During the last decade the bank has been developing. And if for example some ten years ago the process of distinguishing the DNA was quite long (it could take a year) and demanded really sufficient sum of money, now it is easier to decide such a problem. It takes from 2 days to a couple of month to find out the owner of the definite DNA and to compare the given samples; and it costs about 250 dollars per person. still it is a great sum of money if to consider that such kind of investigation is becoming more and more popular, and it is becoming the most simple and necessary way to investigate a crime. It cost 10,6 million dollars to create this bank, and annually about 2,5 million dollars are spent. The officials believe this figure is going to grow up to 5 million dollars. So, there are still a lot of things to decide. And it is not strictly explained in the law who is responsible for carrying out a research and who is to pay for the procedure. So there are cases when it causes problems.

On the other hand, we also shouldn’t forget that even the equality of the samples is not the proof for the charging. There are so many other things to prove. Jurisdiction is a very strict and ordered system. One proof is not usually enough.[4] Besides, some sample can be contaminated, and as a result a new problem rises. It can become dangerous for the people dealing with this example, i.e. judges, laboratory workers, accused, victims, investigators etc.

Such an investigation is sometimes not able to return a person to life; it can just purify his/her reputation. And the problems it may bring to the people alive can become fatal.

The other drawback is the delay of results which also can become tragic.[5]

Still, to support such a method it would be fair to say that it helps solve not only murder or assault cases, but it is mostly useв to find robbers, burglars and to solve minor cases, which is really actual nowadays.

Why youth is suffering from DNA investigations?

According to the gossips and definite steps of the government, the newly born children are to give the samples of their blood to the national DNA bank. As you understand it is done just on the spot in order to make the full collection of citizens’ DNAs. A lot of people believe this is not right. Hardly had a baby stepped out of the womb, he is at the same moment falls under suspicion. It is one point of view. And that is the other. At the moment it is not necessarily done. That’s why some accused children and young people are obliged to give their DNAs during the trial. It turns to be quite humiliating, causes stress and prostration, which can be dangerous for children’s health and unstable characters.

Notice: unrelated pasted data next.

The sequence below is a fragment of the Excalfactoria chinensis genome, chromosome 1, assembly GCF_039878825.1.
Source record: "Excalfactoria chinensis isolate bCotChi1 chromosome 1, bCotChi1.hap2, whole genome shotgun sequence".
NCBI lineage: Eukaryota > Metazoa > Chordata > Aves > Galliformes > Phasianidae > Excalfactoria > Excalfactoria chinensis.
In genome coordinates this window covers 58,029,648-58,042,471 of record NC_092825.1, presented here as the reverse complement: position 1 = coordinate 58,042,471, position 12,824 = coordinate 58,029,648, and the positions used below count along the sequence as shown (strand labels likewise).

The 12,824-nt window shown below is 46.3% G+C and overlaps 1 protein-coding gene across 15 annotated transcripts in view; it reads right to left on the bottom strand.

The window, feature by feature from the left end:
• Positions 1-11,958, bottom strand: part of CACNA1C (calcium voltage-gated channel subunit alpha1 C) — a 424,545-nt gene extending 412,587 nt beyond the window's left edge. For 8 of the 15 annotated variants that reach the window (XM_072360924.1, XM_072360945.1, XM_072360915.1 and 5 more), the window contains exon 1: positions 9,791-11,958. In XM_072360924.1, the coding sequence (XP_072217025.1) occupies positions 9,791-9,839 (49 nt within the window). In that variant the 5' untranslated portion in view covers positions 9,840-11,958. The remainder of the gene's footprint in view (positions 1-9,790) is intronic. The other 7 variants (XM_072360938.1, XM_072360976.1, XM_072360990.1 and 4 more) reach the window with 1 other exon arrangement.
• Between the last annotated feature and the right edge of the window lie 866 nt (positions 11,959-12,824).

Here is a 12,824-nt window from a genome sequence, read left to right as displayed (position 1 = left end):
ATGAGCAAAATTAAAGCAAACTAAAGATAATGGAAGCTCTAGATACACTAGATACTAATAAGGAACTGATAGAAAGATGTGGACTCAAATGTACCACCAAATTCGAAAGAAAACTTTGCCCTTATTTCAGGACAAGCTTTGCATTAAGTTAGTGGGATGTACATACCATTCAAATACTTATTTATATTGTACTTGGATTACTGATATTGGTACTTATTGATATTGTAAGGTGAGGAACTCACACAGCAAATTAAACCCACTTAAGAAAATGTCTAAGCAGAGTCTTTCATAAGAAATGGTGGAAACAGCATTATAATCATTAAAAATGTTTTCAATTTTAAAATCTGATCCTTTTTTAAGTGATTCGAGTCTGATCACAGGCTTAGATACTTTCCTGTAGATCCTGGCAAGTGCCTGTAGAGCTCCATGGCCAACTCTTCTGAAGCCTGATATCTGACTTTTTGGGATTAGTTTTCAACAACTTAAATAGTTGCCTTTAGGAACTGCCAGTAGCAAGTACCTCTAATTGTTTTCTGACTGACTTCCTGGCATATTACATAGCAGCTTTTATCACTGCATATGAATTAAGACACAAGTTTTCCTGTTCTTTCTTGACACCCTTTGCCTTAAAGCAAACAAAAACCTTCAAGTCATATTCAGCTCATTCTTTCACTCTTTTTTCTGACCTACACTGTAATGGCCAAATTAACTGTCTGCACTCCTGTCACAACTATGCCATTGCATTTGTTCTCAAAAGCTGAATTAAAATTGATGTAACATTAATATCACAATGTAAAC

To prevent different complaints a special order was given to charge young people in another way than grown-ups. Some indulgences were made.[6] The separate criminal justice system is acting. [7]

So, as you see the points of view are different. But if to believe the Canadian minister of justice: “I believe the reforms that we have introduced will further increase the efficiency of the system. And we will not stop here. My government will work to make further improvements in DNA legislation – improvements designed to enlist DNA technology even more effectively in the battle against crime and criminals.

References:

  1. The national DNA data bank website
  2. Charter rights of children and youth
  3. U. N. Convention on the Rights of the Child
  4. Youth Criminal Justice Act
  5. Speech for the Minister of Justice and Attorney General of Canada, Vic Toews, Q.C. Homicide Investigators Conference Winnipeg , Manitoba 11 June 2006
  6. Criminal Code
  7. Marina Hyde, Saturday November 4, 2006, The Guardian


[1] THE NATIONAL DNA DATA BANK WEBSITE

[3] Dean Hildebrand, a forensics DNA expert with the forensics department at the B.C. Institute of Technology

[4] Chris Asplen, executive director on the National Commission on the Future of DNA Evidence

[5] For example a “Scarborough rapist” case (sex-killer Paul Bernardo)

[6] Charter rights of children and youth

[7] U. N. Convention on the Rights of the Child, Youth Criminal Justice Act, Criminal Code